Welcome to Just Old Flies

Welcome to 'just old flies,' a section of methods and flies that used-to-be. These flies were tied with the only materials available. Long before the advent of 'modern' tying materials, they were created and improved upon at a far slower pace than todays modern counterparts; limited by materials available and the tiers imagination.

Once long gone, there existed a 'fraternity' of anglers who felt an obligation to use only the 'standard' patterns of the day. We hope to bring a bit of nostalgia to these pages and to you. And sometimes what you find here will not always be about fishing. Perhaps you will enjoy them. Perhaps you will fish the flies. Perhaps?

Prime Gnat

Compiled by Deanna Birkholm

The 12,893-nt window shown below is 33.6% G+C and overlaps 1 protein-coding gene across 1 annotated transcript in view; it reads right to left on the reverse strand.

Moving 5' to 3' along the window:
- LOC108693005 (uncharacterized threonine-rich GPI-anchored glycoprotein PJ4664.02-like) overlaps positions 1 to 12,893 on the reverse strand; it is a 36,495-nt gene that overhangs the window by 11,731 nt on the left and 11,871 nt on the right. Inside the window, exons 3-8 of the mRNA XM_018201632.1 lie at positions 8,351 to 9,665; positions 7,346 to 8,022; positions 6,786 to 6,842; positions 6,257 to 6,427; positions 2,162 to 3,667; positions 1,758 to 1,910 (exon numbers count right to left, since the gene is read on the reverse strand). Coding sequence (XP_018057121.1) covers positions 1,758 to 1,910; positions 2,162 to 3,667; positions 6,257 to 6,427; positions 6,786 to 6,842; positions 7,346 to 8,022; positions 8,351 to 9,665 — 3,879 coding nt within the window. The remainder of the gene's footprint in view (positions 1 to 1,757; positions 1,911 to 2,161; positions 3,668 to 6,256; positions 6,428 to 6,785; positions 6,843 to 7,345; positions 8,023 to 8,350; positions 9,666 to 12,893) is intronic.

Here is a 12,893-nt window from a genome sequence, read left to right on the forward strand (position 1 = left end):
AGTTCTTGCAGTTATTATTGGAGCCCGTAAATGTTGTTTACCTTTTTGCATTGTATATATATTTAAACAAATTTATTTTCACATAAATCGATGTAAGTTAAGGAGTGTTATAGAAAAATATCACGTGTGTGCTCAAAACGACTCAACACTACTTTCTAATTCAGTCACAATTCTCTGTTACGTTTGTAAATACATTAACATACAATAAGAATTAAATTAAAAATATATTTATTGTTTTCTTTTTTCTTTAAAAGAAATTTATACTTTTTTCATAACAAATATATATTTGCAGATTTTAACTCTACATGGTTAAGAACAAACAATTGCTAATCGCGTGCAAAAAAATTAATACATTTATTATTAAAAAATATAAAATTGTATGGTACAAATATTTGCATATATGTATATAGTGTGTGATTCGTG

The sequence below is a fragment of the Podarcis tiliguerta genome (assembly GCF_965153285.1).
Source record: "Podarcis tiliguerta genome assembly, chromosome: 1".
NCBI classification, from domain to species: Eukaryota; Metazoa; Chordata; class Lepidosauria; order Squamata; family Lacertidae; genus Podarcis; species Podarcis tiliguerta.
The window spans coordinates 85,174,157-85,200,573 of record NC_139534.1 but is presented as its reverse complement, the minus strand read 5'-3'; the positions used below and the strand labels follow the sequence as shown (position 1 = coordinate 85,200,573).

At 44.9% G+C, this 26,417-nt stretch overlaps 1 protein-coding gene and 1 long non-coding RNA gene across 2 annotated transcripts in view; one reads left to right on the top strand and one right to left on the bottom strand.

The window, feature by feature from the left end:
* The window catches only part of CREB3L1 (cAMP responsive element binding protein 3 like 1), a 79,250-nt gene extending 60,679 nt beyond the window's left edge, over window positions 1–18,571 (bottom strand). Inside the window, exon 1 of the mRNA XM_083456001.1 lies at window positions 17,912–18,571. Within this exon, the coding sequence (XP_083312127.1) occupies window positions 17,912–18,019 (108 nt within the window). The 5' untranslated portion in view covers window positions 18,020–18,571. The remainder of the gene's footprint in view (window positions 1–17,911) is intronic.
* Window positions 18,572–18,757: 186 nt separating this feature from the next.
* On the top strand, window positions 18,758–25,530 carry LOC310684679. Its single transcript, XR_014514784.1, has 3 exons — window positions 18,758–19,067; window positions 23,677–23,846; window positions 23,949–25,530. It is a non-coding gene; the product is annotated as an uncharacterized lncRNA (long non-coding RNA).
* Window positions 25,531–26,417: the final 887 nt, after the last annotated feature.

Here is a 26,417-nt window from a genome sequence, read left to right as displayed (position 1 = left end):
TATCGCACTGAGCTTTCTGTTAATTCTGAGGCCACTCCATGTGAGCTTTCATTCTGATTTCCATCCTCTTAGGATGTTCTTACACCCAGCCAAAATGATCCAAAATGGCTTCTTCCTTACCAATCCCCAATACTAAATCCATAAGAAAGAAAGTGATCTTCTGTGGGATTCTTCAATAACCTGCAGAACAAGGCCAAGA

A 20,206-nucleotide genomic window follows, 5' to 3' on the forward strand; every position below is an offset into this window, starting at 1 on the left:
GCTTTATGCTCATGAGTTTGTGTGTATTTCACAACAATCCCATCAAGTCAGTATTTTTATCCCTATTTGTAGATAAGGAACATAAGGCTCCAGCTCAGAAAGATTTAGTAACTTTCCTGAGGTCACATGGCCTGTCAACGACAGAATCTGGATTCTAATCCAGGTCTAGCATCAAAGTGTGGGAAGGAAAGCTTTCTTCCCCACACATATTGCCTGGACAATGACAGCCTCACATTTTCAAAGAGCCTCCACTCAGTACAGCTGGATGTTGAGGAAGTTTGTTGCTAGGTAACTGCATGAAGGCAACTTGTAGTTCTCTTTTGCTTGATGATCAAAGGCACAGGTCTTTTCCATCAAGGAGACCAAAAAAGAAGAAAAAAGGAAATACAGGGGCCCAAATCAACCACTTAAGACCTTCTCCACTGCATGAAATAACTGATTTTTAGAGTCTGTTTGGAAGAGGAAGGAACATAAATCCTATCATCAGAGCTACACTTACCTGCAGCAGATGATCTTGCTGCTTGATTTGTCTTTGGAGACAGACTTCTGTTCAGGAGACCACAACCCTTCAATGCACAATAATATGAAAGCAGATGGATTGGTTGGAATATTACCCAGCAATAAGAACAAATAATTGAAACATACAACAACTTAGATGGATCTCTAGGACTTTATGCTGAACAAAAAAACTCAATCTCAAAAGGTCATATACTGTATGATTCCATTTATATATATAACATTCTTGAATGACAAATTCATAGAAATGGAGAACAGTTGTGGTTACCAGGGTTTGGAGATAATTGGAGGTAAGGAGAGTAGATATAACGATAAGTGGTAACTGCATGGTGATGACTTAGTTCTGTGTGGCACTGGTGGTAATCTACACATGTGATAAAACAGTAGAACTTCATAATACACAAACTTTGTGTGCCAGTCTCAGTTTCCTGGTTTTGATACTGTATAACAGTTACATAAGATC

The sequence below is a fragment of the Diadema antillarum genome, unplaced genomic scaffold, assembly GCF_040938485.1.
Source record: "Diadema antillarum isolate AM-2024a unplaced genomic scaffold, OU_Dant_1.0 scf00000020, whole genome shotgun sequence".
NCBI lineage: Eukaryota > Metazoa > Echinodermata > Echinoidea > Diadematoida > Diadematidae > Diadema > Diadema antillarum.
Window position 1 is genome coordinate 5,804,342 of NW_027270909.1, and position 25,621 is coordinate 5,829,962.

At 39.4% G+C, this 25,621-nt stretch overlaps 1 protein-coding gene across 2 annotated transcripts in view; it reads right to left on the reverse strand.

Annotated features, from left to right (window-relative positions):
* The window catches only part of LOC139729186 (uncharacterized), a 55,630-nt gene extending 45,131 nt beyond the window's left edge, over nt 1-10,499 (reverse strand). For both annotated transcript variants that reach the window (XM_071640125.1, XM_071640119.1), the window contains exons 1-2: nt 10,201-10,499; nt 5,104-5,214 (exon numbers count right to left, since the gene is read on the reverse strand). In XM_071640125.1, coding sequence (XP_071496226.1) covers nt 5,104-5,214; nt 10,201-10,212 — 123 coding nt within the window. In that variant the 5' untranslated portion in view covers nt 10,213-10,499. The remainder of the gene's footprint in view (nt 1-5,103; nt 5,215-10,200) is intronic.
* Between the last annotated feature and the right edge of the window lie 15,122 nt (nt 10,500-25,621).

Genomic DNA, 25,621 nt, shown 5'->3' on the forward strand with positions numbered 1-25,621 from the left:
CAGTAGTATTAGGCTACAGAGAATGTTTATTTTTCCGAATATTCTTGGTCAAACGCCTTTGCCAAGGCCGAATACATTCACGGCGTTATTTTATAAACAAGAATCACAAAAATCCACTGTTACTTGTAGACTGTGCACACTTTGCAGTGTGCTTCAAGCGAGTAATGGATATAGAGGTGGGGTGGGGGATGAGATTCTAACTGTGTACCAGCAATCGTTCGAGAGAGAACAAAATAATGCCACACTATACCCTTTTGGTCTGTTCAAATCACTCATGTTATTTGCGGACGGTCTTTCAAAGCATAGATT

This fly, with black body, wing, hackle and tail, and red butt, was the creation of William Cowper Prime, 1825-1905, author of I Go A Fishing, 1873.

A graduate of Princeton, 1843, he engaged in law practice in New York, 1846-61. He was editor of the Journal of Commerce, 1861-69. He served as vice-president of the Metropolitian Museum of Art after 1874. In 1884 he was professor of history and art at Princeton. It was Mr. Prime who said, "The angler, I think, dreams of his favorite sport oftener than other men of theirs."

Please note, the dressing shown in the photo does not match the dressing given above. The dressing given in Forgotten Flies is:

    Tag: Orange floss or wool.

    Tail: Black.

    Body: Black ostrich herl.

    Hackle: Black.

    Wing: Black.

    Tied by Ray Bergman

Credits: Text from Fly Patterns and Their Origins, By Harold Hinsdill Smedley. Color photo and second recipe from Forgotten Flies published by Complete Sportsman.

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